The Pittsburgh-based lawyer also points to the Economic Policy Institute's conclusion in a 2010 report that the Colombian FTA "would in fact cost 55,000 net U.S. jobs by 2015," although he asserts that both his objections and those of American labor unions are "first and foremost" due to "principled concerns regarding anti-union violence in Colombia."
It is for this reason that Kovalik argues in favor of "creating a fund for the victims, which the U.S. should help support financially given its complicity in the state violence in Colombia," even if this is just "the first step towards justice."
Ultimately, however, the problem lies with the "continued human rights abuses by illegal armed groups," and the failure of the Peace and Justice process in ensuring that the demobilized "stay demobilized."
If the Colombian FTA has languished primarily during former President Uribe's controversial rule, perhaps Kovalik perceives a change in direction under incumbent President Santos.
Santos has "certainly expressed good intentions," accepts Kovalik, but unfortunately "there appears to be no difference in the actual results of his policies."
As Human Rights Watch recently stated, quotes Kovalik, there was still a "'spike in massacres committed in 2010, which surpassed all annual totals since 2005.'"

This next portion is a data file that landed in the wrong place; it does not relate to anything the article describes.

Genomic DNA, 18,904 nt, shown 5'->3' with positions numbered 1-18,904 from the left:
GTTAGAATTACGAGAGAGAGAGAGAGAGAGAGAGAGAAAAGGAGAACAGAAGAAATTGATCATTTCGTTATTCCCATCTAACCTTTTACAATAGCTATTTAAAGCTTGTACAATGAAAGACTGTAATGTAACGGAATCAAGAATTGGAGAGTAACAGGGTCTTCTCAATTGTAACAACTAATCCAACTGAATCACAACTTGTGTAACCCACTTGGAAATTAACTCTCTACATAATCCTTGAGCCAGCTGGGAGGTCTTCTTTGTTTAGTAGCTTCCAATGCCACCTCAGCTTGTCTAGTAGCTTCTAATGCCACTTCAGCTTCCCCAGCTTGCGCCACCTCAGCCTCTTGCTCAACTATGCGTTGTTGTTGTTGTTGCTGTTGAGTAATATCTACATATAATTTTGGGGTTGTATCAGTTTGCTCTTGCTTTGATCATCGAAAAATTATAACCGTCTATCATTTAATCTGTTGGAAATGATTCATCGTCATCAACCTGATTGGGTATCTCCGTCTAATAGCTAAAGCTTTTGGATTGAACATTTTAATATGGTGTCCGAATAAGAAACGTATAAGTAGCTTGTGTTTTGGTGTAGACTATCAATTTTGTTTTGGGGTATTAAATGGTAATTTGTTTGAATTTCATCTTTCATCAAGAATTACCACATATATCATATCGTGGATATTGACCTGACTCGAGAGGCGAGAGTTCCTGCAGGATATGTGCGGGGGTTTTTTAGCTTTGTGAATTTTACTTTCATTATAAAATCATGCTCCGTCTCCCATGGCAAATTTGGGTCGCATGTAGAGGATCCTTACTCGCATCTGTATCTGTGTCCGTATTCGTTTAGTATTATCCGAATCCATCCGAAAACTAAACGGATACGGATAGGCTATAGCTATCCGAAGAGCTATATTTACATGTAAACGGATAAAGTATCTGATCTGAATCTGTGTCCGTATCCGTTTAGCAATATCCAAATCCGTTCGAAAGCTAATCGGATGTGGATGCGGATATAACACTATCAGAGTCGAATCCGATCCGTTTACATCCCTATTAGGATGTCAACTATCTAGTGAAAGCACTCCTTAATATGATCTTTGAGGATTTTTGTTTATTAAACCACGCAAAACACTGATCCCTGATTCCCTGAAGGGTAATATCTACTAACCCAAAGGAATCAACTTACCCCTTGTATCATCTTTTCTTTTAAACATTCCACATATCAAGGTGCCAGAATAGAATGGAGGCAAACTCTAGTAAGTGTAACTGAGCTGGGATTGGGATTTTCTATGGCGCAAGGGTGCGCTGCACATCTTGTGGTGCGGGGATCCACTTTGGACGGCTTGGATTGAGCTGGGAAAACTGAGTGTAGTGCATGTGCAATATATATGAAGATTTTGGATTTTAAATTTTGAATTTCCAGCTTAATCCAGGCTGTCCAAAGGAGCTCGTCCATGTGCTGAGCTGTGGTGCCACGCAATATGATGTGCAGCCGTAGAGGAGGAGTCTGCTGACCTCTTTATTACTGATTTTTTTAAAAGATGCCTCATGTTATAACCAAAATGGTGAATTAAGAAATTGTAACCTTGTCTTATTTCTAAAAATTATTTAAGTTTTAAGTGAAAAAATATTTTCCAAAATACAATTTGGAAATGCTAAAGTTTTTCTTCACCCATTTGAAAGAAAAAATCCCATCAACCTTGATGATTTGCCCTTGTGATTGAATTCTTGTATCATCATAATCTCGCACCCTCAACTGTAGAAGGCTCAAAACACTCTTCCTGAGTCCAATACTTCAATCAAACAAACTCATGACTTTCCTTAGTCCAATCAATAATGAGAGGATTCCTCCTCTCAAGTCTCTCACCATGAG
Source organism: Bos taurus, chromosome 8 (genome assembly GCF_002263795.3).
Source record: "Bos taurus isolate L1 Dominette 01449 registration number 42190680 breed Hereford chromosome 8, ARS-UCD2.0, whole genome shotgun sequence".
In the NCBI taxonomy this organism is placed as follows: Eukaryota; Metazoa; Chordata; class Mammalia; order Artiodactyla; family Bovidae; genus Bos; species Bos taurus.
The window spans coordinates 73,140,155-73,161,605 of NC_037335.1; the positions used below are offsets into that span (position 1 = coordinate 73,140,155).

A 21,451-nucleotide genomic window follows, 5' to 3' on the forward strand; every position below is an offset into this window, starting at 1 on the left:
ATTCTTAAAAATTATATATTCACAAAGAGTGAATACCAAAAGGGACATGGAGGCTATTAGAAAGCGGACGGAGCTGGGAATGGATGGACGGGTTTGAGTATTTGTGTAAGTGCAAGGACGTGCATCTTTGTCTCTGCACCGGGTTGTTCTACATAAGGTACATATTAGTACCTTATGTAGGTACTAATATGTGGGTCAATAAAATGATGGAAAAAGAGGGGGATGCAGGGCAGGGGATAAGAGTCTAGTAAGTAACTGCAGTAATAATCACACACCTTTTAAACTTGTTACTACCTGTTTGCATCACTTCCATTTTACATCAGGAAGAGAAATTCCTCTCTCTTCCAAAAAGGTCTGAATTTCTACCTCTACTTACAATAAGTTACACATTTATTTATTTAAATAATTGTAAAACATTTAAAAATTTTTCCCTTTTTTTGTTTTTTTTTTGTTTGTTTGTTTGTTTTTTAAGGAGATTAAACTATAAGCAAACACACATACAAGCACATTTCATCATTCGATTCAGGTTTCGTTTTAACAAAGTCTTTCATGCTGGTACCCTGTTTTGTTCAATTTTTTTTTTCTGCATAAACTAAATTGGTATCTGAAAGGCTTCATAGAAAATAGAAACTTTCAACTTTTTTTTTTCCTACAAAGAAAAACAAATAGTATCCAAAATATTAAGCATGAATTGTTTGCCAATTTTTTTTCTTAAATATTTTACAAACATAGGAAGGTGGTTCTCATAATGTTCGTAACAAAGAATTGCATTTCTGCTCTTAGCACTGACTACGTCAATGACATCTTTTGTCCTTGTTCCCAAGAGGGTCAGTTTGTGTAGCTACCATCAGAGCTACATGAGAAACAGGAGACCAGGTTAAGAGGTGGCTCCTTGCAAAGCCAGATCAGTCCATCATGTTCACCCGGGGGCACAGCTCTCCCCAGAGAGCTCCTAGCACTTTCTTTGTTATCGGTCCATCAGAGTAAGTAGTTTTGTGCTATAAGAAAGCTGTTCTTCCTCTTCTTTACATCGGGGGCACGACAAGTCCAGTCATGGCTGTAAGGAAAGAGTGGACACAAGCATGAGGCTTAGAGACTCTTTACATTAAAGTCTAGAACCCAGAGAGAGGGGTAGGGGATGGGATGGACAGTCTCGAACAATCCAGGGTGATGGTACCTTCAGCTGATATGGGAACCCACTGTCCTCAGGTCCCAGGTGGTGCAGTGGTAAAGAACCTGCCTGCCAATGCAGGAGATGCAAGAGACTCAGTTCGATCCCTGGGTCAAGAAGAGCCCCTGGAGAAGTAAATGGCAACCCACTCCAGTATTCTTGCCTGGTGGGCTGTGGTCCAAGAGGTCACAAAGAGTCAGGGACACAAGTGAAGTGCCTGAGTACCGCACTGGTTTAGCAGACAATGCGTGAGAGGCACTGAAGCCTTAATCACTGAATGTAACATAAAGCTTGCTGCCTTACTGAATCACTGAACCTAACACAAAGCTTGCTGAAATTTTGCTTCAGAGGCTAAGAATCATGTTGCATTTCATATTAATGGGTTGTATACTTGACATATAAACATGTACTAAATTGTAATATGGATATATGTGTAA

"Until President Santos' professed good intentions translate into a reversal of such horrific trends, Colombia should be denied the Free Trade Agreement."
The U.S.-Colombia FTA was signed by former Presidents George W. Bush and Alvaro Uribe in 2006, but was never ratified by U.S. Congress. Despite ongoing Colombian lobbying to have the pact approved, the Obama administration has not yet put the deal up for a congressional vote.
The Latin America Working Group Education Fund (LAWG) and the U.S. Office on
Colombia (USOC) released a new report today
the Silence: In Search of Colombia’s Disappeared revealing official figures that
more than 50,000 people have been disappeared in Colombia and telling the stories of the victims’ families’ search
for truth and justice.
Once again, detailed research continues to uncover the connections between SOA/ WHINSEC graduates and instructors with extrajudicial killings and other serious human rights violations.